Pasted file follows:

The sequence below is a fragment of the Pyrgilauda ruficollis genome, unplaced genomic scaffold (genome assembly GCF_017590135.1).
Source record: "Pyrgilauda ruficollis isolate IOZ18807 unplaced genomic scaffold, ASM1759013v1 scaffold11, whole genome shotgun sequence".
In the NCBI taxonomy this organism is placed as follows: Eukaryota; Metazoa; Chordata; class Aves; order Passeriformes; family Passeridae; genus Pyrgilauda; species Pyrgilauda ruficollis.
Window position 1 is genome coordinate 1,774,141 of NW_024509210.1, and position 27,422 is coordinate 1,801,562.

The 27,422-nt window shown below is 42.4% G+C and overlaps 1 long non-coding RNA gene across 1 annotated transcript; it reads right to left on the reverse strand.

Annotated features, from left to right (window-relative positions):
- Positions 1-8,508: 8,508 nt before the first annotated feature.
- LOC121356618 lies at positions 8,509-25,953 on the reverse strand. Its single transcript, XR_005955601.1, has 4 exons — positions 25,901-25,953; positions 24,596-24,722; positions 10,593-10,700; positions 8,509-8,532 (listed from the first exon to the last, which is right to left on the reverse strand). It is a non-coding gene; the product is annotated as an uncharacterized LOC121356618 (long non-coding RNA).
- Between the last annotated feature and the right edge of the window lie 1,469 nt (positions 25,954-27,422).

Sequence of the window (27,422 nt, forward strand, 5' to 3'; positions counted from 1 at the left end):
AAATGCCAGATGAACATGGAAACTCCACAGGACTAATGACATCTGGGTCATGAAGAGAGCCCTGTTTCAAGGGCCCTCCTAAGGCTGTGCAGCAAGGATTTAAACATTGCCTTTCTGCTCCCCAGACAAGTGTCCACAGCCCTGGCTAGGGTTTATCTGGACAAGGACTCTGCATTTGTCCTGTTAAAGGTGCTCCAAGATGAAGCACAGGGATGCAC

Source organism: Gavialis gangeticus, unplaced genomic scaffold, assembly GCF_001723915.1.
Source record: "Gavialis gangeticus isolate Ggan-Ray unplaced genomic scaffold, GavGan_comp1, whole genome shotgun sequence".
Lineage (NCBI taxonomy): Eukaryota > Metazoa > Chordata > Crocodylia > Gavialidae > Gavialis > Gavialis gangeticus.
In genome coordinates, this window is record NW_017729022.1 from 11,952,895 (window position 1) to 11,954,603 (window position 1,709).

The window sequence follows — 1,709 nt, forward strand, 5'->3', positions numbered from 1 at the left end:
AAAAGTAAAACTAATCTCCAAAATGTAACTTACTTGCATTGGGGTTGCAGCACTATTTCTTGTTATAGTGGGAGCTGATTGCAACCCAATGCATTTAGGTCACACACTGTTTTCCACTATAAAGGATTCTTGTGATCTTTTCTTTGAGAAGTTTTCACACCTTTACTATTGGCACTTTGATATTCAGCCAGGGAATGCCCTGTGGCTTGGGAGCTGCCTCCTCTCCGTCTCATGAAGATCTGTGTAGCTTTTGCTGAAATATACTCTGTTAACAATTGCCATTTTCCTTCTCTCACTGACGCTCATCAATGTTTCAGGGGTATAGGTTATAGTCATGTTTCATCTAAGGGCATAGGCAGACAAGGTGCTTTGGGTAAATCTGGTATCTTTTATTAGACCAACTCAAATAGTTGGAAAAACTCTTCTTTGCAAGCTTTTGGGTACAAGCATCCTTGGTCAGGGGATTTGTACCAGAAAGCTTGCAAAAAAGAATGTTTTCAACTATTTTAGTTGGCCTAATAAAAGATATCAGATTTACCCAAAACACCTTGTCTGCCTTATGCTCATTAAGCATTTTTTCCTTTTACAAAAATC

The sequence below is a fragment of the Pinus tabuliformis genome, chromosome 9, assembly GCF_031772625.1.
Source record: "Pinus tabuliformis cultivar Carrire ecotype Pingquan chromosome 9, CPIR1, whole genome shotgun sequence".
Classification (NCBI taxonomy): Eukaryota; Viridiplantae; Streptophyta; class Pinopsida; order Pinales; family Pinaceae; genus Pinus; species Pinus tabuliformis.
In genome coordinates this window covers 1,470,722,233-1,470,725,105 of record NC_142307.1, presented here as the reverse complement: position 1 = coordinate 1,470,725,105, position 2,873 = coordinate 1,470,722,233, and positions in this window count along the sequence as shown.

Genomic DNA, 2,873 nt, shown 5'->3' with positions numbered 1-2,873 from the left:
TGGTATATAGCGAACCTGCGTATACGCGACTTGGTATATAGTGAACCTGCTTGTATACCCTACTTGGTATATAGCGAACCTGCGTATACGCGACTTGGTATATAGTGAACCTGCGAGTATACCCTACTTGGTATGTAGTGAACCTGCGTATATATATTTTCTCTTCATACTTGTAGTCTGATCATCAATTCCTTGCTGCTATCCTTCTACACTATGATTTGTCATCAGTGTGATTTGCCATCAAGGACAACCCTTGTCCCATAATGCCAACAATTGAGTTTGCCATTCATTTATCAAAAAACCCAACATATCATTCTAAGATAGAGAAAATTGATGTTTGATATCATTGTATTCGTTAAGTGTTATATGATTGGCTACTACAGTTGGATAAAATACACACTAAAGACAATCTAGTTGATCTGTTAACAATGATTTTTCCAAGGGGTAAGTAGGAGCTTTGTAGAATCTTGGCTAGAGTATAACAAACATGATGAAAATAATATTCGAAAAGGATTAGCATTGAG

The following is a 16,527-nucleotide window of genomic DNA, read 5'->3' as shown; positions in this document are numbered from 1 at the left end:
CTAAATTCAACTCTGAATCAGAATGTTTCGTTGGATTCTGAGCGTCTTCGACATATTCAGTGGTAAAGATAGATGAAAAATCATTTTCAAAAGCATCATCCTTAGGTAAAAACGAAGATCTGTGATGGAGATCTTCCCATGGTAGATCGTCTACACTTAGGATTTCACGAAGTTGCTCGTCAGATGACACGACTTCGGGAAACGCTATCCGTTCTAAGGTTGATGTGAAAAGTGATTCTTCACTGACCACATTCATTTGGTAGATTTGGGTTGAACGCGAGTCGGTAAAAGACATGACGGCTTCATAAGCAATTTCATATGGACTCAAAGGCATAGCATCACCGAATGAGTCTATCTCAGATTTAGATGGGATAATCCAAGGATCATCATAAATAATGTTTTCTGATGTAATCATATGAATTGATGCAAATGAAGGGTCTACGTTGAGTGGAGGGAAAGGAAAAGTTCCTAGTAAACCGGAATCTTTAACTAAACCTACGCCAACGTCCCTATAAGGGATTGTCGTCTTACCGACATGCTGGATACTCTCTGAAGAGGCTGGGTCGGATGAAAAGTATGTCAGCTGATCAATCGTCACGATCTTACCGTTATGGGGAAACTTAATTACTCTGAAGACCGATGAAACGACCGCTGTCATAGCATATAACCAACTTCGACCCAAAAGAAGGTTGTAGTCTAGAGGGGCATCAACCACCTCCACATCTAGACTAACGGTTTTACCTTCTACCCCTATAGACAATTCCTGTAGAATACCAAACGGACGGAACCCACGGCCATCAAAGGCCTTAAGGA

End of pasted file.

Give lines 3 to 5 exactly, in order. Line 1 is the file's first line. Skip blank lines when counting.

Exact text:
In the NCBI taxonomy this organism is placed as follows: Eukaryota; Metazoa; Chordata; class Aves; order Passeriformes; family Passeridae; genus Pyrgilauda; species Pyrgilauda ruficollis.
Window position 1 is genome coordinate 1,774,141 of NW_024509210.1, and position 27,422 is coordinate 1,801,562.

The 27,422-nt window shown below is 42.4% G+C and overlaps 1 long non-coding RNA gene across 1 annotated transcript; it reads right to left on the reverse strand.